Since the Ovibos moschatus live in such extreme environments, they have had to adapt their ways tSkull of an Adult Musk Oxeno conform to such severe arctic temperatures. Their body is covered head to toe with fur except in-between the nostrils and lips (Elder 2005). Protruding out of their head are cream-colored horns. These horns synthesize together at the center of the head and drop down on both sides while curving up at the tips to create sharp hooks that grow with age (Muskox 2014). The horns function as protection against predators or other musk ox that want to head-butt as a sign of dominance (Elder 2005). They walk relatively low to the ground because they have adapted to have short legs to subdue to the cold.
Musk Ox showing the unique skirt
This animal specifically has two types of fur to keep it warm from the harsh climates all around (Angier 2010). The topcoat consists of guard hairs that protect against wind, precipitation, and insects. This is a long, dark, shaggy coat that looks like the animal has a blanket draped over it. This blanket like layer is so long that it brushes on the ground and is often referred to as a “skirt” (Muskox 2014). The second layer of fur on the Ovibos moschatus is called the qivuit. The qivuit is an underlying layer that insulates the musk ox like a winter coat. It is a lighter color where the guard hairs are shorter, usually on the back, and darker colors where it is lengthened, making it look like a saddle has been placed upon their backs. This layer sheds in the spring for the summer months but then grows back in the fall to withstand the arctic. Because of the heavy layers, this animal is easily capable of overheating. Although it is generally slow moving, the Ovibos moschatus can run up to 25 mph if challenged or threatened (Elder 2005).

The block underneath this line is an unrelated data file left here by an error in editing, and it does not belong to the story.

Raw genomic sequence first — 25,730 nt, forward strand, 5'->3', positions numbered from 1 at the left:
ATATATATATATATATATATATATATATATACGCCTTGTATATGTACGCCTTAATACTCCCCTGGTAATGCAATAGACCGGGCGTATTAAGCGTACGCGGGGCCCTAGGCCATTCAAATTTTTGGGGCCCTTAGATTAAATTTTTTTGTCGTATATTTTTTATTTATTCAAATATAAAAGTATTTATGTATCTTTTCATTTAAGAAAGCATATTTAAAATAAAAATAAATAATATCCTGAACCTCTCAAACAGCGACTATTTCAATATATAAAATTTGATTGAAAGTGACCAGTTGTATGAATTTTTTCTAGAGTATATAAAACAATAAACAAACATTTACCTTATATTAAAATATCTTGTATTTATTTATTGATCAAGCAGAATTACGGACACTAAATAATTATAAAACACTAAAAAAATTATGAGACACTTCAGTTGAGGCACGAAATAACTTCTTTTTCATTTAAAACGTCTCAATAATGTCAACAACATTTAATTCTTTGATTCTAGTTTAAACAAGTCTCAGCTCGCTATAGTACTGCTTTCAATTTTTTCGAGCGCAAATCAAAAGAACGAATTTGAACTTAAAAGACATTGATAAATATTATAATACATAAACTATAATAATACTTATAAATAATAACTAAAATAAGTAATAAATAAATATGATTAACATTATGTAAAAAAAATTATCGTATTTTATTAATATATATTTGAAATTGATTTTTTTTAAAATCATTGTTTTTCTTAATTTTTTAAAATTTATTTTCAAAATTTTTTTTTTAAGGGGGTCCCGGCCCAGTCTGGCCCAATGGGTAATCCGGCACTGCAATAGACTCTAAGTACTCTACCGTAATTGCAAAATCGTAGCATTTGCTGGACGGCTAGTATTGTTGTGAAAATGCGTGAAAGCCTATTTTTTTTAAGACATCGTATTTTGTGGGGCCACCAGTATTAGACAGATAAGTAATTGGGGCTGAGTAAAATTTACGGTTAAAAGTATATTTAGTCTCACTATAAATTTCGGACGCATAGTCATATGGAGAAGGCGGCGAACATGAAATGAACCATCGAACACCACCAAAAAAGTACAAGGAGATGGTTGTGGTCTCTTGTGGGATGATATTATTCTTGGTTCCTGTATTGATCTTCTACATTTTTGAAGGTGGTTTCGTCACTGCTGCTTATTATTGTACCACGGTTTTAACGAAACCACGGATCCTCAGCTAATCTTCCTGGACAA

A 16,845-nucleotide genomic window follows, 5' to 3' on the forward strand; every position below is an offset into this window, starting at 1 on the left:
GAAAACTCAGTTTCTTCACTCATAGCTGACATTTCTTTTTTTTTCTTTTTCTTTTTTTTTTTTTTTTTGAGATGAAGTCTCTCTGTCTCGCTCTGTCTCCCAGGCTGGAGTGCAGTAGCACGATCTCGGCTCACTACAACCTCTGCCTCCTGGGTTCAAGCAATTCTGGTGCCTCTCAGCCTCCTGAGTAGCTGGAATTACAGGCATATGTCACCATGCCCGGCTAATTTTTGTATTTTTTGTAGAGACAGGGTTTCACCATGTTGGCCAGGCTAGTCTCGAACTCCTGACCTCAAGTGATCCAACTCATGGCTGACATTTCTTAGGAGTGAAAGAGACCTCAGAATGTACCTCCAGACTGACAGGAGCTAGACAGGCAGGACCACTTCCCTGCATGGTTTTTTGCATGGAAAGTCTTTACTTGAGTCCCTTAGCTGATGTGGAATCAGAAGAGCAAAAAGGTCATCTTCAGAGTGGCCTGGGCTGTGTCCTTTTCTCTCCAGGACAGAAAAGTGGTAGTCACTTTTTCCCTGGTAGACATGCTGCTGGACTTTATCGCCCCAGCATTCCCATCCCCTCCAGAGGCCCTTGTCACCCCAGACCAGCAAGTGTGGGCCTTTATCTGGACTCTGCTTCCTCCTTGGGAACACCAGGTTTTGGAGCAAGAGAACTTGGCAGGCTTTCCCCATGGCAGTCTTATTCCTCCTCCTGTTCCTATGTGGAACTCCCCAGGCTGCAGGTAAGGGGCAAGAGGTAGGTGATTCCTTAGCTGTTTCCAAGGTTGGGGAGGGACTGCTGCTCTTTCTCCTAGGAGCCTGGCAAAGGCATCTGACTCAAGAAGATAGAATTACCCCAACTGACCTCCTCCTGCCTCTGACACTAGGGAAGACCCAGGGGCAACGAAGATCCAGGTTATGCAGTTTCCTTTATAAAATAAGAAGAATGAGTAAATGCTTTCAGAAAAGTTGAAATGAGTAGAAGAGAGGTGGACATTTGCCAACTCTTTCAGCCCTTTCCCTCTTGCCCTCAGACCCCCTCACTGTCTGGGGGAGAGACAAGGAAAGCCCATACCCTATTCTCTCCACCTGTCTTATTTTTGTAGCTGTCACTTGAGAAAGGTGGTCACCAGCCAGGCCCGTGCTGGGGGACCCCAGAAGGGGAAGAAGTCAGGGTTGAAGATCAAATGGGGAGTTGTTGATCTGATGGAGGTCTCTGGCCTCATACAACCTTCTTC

Along with their horns and heavy coats, another way the Ovibos moschatus has adapted to the northern wintry would be the way it preserves its body fat for the winter (Gustine 2010). Since the winters can be harsh, they have to build up fat during the summer months because their vegetation isn’t as abundant in the winter (Gustine 2010). This is done to reassure that starvation won’t be a factor. Another reason the females preserve body fat is to supply more milk for their young (Elder 2005). Since the babies are born directly into the piercing cold, they have adapted to be birthed with brown baby fat. Brown fat is an alternative way to keeping the babies warm instead of just relying on their fur. It acts as an internal insulation by generating body heat to keep the animals from shivering.

                                   Habitat                                                            Reproduction